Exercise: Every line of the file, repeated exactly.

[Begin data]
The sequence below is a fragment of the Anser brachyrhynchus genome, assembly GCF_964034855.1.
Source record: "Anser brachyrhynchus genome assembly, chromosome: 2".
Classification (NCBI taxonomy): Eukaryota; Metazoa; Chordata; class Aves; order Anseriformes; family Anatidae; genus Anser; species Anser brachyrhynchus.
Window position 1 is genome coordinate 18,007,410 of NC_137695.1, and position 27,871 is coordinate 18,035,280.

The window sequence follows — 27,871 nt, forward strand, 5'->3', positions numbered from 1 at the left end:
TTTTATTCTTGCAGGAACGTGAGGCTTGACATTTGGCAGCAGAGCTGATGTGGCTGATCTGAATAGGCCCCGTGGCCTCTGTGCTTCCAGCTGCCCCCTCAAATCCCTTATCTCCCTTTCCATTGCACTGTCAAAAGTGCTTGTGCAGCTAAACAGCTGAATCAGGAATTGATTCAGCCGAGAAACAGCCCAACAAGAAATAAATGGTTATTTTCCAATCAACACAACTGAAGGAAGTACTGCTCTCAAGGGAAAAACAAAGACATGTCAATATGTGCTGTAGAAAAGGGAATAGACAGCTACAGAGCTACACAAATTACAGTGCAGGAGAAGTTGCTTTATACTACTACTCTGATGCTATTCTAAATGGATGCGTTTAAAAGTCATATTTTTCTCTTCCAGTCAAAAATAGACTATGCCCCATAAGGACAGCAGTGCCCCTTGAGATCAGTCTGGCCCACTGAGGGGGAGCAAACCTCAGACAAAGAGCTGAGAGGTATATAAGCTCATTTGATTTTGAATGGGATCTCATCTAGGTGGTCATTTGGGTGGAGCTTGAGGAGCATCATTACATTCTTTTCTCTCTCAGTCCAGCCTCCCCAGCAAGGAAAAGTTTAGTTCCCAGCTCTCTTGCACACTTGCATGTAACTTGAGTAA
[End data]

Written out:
The sequence below is a fragment of the Anser brachyrhynchus genome, assembly GCF_964034855.1.
Source record: "Anser brachyrhynchus genome assembly, chromosome: 2".
Classification (NCBI taxonomy): Eukaryota; Metazoa; Chordata; class Aves; order Anseriformes; family Anatidae; genus Anser; species Anser brachyrhynchus.
Window position 1 is genome coordinate 18,007,410 of NC_137695.1, and position 27,871 is coordinate 18,035,280.

The window sequence follows — 27,871 nt, forward strand, 5'->3', positions numbered from 1 at the left end:
TTTTATTCTTGCAGGAACGTGAGGCTTGACATTTGGCAGCAGAGCTGATGTGGCTGATCTGAATAGGCCCCGTGGCCTCTGTGCTTCCAGCTGCCCCCTCAAATCCCTTATCTCCCTTTCCATTGCACTGTCAAAAGTGCTTGTGCAGCTAAACAGCTGAATCAGGAATTGATTCAGCCGAGAAACAGCCCAACAAGAAATAAATGGTTATTTTCCAATCAACACAACTGAAGGAAGTACTGCTCTCAAGGGAAAAACAAAGACATGTCAATATGTGCTGTAGAAAAGGGAATAGACAGCTACAGAGCTACACAAATTACAGTGCAGGAGAAGTTGCTTTATACTACTACTCTGATGCTATTCTAAATGGATGCGTTTAAAAGTCATATTTTTCTCTTCCAGTCAAAAATAGACTATGCCCCATAAGGACAGCAGTGCCCCTTGAGATCAGTCTGGCCCACTGAGGGGGAGCAAACCTCAGACAAAGAGCTGAGAGGTATATAAGCTCATTTGATTTTGAATGGGATCTCATCTAGGTGGTCATTTGGGTGGAGCTTGAGGAGCATCATTACATTCTTTTCTCTCTCAGTCCAGCCTCCCCAGCAAGGAAAAGTTTAGTTCCCAGCTCTCTTGCACACTTGCATGTAACTTGAGTAA